Study traces spread of early dairy farming across Western Europe

Related Articles

Related Articles

A study has tracked the shift from hunter-gatherer lifestyles to early farming that occurred in prehistoric Europe over a period of around 1,500 years.

An international team of scientists, led by researchers at the University of York, analysed the molecular remains of food left in pottery used by the first farmers who settled along the Atlantic Coast of Europe from 7,000 to 6,000 years ago.

The researchers report evidence of dairy products in 80% of the pottery fragments from the Atlantic coast of what is now Britain and Ireland. In comparison, dairy farming on the Southern Atlantic coast of what is now Portugal and Spain seems to have been much less intensive, and with a greater use of sheep and goats rather than cows.

 

The study confirms that the earliest farmers to arrive on the Southern Atlantic coast exploited animals for their milk but suggests that dairying only really took off when it spread to northern latitudes, with progressively more dairy products processed in ceramic vessels.

Prehistoric farmers colonising Northern areas with harsher climates may have had a greater need for the nutritional benefits of milk, including vitamin D and fat, the authors of the study suggest.

Senior author of the paper, Professor Oliver Craig from the Department of Archaeology at the University of York, said: “Latitudinal differences in the scale of dairy production might also be important for understanding the evolution of adult lactase persistence across Europe. Today, the genetic change that allows adults to digest the lactose in milk is at much higher frequency in Northwestern Europeans than their southern counterparts”.

The research team examined organic residues preserved in Early Neolithic pottery from 24 archaeological sites situated between Portugal and Normandy as well as in the Western Baltic.

They found surprisingly little evidence for marine foods in pottery even from sites located close to the Atlantic shoreline, with plenty of opportunities for fishing and shellfish gathering. An exception was in the Western Baltic where dairy foods and marine foods were both prepared in pottery.

Lead author of the paper, Dr Miriam Cubas, said: “This surprising discovery could mean that many prehistoric farmers shunned marine foods in favour of dairy, but perhaps fish and shellfish were simply processed in other ways.

“Our study is one of the largest regional comparisons of early pottery use. It has shed new light on the spread of early farming across Atlantic Europe and showed that there was huge variety in the way early farmers lived. These results help us to gain more of an insight into the lives of people living during this process of momentous change in culture and lifestyle – from hunter-gatherer to farming.”

‘Latitudinal gradient in dairy production with the introduction of farming in Atlantic Europe’ is published in Nature Communications.

UNIVERSITY OF YORK

Header Image Credit :  Helen Fowler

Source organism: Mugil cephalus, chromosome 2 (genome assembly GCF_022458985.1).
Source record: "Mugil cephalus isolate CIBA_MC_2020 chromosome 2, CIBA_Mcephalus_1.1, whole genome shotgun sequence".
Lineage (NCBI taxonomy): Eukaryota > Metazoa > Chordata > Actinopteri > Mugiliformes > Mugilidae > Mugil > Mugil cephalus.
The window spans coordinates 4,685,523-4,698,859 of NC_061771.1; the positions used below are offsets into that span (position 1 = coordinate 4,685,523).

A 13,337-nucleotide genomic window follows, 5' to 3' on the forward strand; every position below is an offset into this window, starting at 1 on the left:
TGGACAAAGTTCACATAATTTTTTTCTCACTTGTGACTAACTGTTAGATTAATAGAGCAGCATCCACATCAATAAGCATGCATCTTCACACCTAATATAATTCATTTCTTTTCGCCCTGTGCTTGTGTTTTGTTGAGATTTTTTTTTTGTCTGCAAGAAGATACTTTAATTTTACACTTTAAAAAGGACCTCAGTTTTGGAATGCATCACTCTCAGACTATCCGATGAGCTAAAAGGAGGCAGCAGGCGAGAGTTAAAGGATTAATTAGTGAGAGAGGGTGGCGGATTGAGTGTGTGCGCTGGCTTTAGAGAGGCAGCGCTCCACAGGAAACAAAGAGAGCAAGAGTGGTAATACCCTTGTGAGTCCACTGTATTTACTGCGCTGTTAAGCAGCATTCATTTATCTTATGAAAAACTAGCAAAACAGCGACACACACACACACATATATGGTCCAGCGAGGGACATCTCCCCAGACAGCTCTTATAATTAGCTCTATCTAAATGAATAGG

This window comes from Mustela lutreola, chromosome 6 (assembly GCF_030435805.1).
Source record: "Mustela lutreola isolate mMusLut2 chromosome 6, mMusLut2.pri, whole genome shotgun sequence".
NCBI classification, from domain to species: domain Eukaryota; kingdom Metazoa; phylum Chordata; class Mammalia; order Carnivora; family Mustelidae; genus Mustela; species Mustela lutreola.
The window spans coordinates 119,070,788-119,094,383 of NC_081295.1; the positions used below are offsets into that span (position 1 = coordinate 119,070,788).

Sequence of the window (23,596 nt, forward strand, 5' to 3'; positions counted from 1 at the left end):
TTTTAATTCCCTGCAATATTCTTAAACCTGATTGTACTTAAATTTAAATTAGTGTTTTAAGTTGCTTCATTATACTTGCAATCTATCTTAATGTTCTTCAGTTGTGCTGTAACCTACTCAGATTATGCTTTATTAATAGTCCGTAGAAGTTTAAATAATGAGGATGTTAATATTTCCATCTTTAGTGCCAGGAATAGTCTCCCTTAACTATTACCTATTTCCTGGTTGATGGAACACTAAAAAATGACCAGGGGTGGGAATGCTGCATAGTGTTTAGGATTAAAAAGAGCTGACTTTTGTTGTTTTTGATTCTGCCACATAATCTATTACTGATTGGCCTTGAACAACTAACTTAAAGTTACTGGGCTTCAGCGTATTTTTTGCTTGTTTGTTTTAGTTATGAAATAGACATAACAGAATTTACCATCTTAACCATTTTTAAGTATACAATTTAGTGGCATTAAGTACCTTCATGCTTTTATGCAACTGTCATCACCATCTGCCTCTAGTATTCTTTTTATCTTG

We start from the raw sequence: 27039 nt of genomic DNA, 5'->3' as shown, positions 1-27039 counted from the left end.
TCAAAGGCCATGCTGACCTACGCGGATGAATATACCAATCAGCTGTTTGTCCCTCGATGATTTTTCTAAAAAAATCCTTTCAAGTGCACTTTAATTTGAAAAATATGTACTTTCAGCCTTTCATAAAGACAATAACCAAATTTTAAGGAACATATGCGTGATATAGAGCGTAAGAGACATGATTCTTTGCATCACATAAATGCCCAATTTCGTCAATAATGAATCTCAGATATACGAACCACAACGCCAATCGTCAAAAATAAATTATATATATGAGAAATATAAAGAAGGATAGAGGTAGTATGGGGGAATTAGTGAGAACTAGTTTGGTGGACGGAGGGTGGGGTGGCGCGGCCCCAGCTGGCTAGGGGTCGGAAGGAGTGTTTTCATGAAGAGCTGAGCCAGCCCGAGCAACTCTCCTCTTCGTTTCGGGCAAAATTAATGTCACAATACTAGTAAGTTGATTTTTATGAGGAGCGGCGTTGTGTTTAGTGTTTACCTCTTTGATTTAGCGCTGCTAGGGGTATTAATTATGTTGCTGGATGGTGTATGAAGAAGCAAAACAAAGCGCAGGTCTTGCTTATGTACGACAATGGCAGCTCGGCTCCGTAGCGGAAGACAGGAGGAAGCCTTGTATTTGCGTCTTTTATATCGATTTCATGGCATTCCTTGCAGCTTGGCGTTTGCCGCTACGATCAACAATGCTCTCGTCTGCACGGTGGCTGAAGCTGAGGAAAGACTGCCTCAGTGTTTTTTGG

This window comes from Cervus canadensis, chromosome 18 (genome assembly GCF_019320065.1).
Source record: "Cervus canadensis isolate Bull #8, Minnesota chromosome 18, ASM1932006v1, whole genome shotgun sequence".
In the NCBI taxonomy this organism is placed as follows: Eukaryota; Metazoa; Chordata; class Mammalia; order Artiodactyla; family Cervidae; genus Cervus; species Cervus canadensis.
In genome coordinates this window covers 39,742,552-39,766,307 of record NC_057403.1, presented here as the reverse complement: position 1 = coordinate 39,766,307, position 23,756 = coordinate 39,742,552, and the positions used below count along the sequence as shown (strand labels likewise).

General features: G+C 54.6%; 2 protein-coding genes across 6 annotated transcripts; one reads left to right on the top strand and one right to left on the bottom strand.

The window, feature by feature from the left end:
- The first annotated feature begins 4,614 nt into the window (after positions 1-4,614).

Download the HeritageDaily mobile application on iOS and Android

More on this topic

LATEST NEWS

Intact Inca Underwater Offering Discovered in Lake Titicaca

Archaeologists conducting research at Lake Titicaca on the border between Peru and Bolivia, have discovered an intact underwater offering deposited over 500 years ago that sheds new light on the lake’s place in Inca culture.

Archaeologists Identify Ancient Wealth Gap

An international team of archaeologists have discovered that a wealth gap existed in the Neolithic, around 6,600-years-ago.

A Giant Crane From Southern Germany

Researchers from Frankfurt and Tübingen say the skull of a very large crane found at the Hammerschmiede fossil site in Allgäu, Bavaria, is more than eleven million years old.

When Mammals Ate Dinosaurs

The cervical rib of a long-necked dinosaur from northwest China provides the oldest known evidence to date that early mammals fed on dinosaur meat around 160 million years ago.

Early Mars Was Covered in Ice Sheets, Not Flowing Rivers

A large number of the valley networks scarring Mars's surface were carved by water melting beneath glacial ice, not by free-flowing rivers as previously though.

Scientists Discover Secret Behind Earth’s Biodiversity Hotspots

The research suggests that biodiversity hotspots - such as the Daintree Rainforest in Australia and the Cloud Forests of Ecuador - are teeming with species because they have been ecologically stable for long periods of time, allowing evolution to forge ahead undisturbed.

Offa’s Dyke – The Giant Earthwork Boundary

Offa’s Dyke is a large earthwork construction that is believed to delineate the border between the Saxon kingdom of Mercia and the Welsh kingdom of Powys.

Port Royal – The Sodom of the New World

Port Royal, originally named Cagway was an English harbour town and base of operations for buccaneers and privateers (pirates) until the great earthquake of 1692.

Popular stories

Port Royal – The Sodom of the New World

Port Royal, originally named Cagway was an English harbour town and base of operations for buccaneers and privateers (pirates) until the great earthquake of 1692.

Matthew Hopkins – The Real Witch-Hunter

Matthew Hopkins was an infamous witch-hunter during the 17th century, who published “The Discovery of Witches” in 1647, and whose witch-hunting methods were applied during the notorious Salem Witch Trials in colonial Massachusetts.

Did Corn Fuel Cahokia’s Rise?

A new study suggests that corn was the staple subsistence crop that allowed the pre-Columbian city of Cahokia to rise to prominence and flourish for nearly 300 years.

The Real Dracula?

“Dracula”, published in 1897 by the Irish Author Bram Stoker, introduced audiences to the infamous Count and his dark world of sired vampiric minions.